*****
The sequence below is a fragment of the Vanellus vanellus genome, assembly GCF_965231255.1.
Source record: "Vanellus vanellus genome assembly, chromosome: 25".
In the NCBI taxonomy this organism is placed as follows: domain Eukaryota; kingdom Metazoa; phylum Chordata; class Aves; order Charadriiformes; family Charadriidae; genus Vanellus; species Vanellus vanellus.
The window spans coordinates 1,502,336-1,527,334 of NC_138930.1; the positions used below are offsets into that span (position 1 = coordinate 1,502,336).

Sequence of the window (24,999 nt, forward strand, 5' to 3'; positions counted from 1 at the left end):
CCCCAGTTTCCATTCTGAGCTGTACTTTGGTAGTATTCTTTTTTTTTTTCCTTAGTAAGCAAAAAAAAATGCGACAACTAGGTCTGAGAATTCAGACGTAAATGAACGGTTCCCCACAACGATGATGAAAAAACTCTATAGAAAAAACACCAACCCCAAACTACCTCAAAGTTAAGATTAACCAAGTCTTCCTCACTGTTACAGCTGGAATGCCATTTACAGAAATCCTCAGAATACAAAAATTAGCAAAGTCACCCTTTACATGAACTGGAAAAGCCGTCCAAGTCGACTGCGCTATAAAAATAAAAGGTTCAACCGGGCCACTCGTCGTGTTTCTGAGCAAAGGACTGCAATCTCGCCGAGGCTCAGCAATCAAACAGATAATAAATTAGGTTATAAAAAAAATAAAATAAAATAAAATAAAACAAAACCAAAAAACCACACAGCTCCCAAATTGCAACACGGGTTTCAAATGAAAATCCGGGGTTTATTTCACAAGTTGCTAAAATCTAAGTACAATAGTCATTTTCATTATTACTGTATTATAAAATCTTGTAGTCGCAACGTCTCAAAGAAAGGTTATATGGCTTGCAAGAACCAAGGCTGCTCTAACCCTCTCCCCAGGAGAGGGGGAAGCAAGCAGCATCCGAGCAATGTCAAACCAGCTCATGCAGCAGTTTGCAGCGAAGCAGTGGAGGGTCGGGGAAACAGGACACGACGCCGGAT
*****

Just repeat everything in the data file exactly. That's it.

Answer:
The sequence below is a fragment of the Vanellus vanellus genome, assembly GCF_965231255.1.
Source record: "Vanellus vanellus genome assembly, chromosome: 25".
In the NCBI taxonomy this organism is placed as follows: domain Eukaryota; kingdom Metazoa; phylum Chordata; class Aves; order Charadriiformes; family Charadriidae; genus Vanellus; species Vanellus vanellus.
The window spans coordinates 1,502,336-1,527,334 of NC_138930.1; the positions used below are offsets into that span (position 1 = coordinate 1,502,336).

Sequence of the window (24,999 nt, forward strand, 5' to 3'; positions counted from 1 at the left end):
CCCCAGTTTCCATTCTGAGCTGTACTTTGGTAGTATTCTTTTTTTTTTTCCTTAGTAAGCAAAAAAAAATGCGACAACTAGGTCTGAGAATTCAGACGTAAATGAACGGTTCCCCACAACGATGATGAAAAAACTCTATAGAAAAAACACCAACCCCAAACTACCTCAAAGTTAAGATTAACCAAGTCTTCCTCACTGTTACAGCTGGAATGCCATTTACAGAAATCCTCAGAATACAAAAATTAGCAAAGTCACCCTTTACATGAACTGGAAAAGCCGTCCAAGTCGACTGCGCTATAAAAATAAAAGGTTCAACCGGGCCACTCGTCGTGTTTCTGAGCAAAGGACTGCAATCTCGCCGAGGCTCAGCAATCAAACAGATAATAAATTAGGTTATAAAAAAAATAAAATAAAATAAAATAAAACAAAACCAAAAAACCACACAGCTCCCAAATTGCAACACGGGTTTCAAATGAAAATCCGGGGTTTATTTCACAAGTTGCTAAAATCTAAGTACAATAGTCATTTTCATTATTACTGTATTATAAAATCTTGTAGTCGCAACGTCTCAAAGAAAGGTTATATGGCTTGCAAGAACCAAGGCTGCTCTAACCCTCTCCCCAGGAGAGGGGGAAGCAAGCAGCATCCGAGCAATGTCAAACCAGCTCATGCAGCAGTTTGCAGCGAAGCAGTGGAGGGTCGGGGAAACAGGACACGACGCCGGAT